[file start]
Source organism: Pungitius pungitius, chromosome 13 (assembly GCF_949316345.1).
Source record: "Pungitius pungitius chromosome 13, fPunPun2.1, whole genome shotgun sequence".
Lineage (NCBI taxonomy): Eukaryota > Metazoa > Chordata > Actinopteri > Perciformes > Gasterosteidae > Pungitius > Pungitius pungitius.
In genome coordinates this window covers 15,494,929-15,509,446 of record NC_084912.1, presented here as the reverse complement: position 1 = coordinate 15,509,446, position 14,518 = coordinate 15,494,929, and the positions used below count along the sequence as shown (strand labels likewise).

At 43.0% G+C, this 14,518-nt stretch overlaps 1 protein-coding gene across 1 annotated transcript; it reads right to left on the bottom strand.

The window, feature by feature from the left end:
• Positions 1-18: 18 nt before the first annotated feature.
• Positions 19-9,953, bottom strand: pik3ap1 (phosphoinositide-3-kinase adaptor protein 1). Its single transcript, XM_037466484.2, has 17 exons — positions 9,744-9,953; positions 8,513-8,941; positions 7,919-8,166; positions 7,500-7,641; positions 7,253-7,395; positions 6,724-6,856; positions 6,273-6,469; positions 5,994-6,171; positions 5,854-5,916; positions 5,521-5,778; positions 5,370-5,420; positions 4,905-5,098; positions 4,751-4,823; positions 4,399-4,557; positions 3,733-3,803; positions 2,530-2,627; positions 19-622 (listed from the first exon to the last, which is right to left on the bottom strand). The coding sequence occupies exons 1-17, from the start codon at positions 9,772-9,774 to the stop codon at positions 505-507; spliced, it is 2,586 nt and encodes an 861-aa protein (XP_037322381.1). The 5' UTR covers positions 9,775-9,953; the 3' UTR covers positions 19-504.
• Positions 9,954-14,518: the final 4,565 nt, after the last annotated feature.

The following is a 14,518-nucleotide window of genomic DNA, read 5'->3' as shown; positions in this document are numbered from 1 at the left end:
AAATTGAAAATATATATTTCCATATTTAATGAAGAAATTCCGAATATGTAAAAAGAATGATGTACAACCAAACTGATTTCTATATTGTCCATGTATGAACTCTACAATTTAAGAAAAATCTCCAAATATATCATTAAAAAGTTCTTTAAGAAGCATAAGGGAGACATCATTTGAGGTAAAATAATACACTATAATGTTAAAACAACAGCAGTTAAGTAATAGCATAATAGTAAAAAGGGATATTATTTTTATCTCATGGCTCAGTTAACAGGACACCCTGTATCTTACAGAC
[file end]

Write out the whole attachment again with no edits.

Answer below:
Source organism: Pungitius pungitius, chromosome 13 (assembly GCF_949316345.1).
Source record: "Pungitius pungitius chromosome 13, fPunPun2.1, whole genome shotgun sequence".
Lineage (NCBI taxonomy): Eukaryota > Metazoa > Chordata > Actinopteri > Perciformes > Gasterosteidae > Pungitius > Pungitius pungitius.
In genome coordinates this window covers 15,494,929-15,509,446 of record NC_084912.1, presented here as the reverse complement: position 1 = coordinate 15,509,446, position 14,518 = coordinate 15,494,929, and the positions used below count along the sequence as shown (strand labels likewise).

At 43.0% G+C, this 14,518-nt stretch overlaps 1 protein-coding gene across 1 annotated transcript; it reads right to left on the bottom strand.

The window, feature by feature from the left end:
• Positions 1-18: 18 nt before the first annotated feature.
• Positions 19-9,953, bottom strand: pik3ap1 (phosphoinositide-3-kinase adaptor protein 1). Its single transcript, XM_037466484.2, has 17 exons — positions 9,744-9,953; positions 8,513-8,941; positions 7,919-8,166; positions 7,500-7,641; positions 7,253-7,395; positions 6,724-6,856; positions 6,273-6,469; positions 5,994-6,171; positions 5,854-5,916; positions 5,521-5,778; positions 5,370-5,420; positions 4,905-5,098; positions 4,751-4,823; positions 4,399-4,557; positions 3,733-3,803; positions 2,530-2,627; positions 19-622 (listed from the first exon to the last, which is right to left on the bottom strand). The coding sequence occupies exons 1-17, from the start codon at positions 9,772-9,774 to the stop codon at positions 505-507; spliced, it is 2,586 nt and encodes an 861-aa protein (XP_037322381.1). The 5' UTR covers positions 9,775-9,953; the 3' UTR covers positions 19-504.
• Positions 9,954-14,518: the final 4,565 nt, after the last annotated feature.

The following is a 14,518-nucleotide window of genomic DNA, read 5'->3' as shown; positions in this document are numbered from 1 at the left end:
AAATTGAAAATATATATTTCCATATTTAATGAAGAAATTCCGAATATGTAAAAAGAATGATGTACAACCAAACTGATTTCTATATTGTCCATGTATGAACTCTACAATTTAAGAAAAATCTCCAAATATATCATTAAAAAGTTCTTTAAGAAGCATAAGGGAGACATCATTTGAGGTAAAATAATACACTATAATGTTAAAACAACAGCAGTTAAGTAATAGCATAATAGTAAAAAGGGATATTATTTTTATCTCATGGCTCAGTTAACAGGACACCCTGTATCTTACAGAC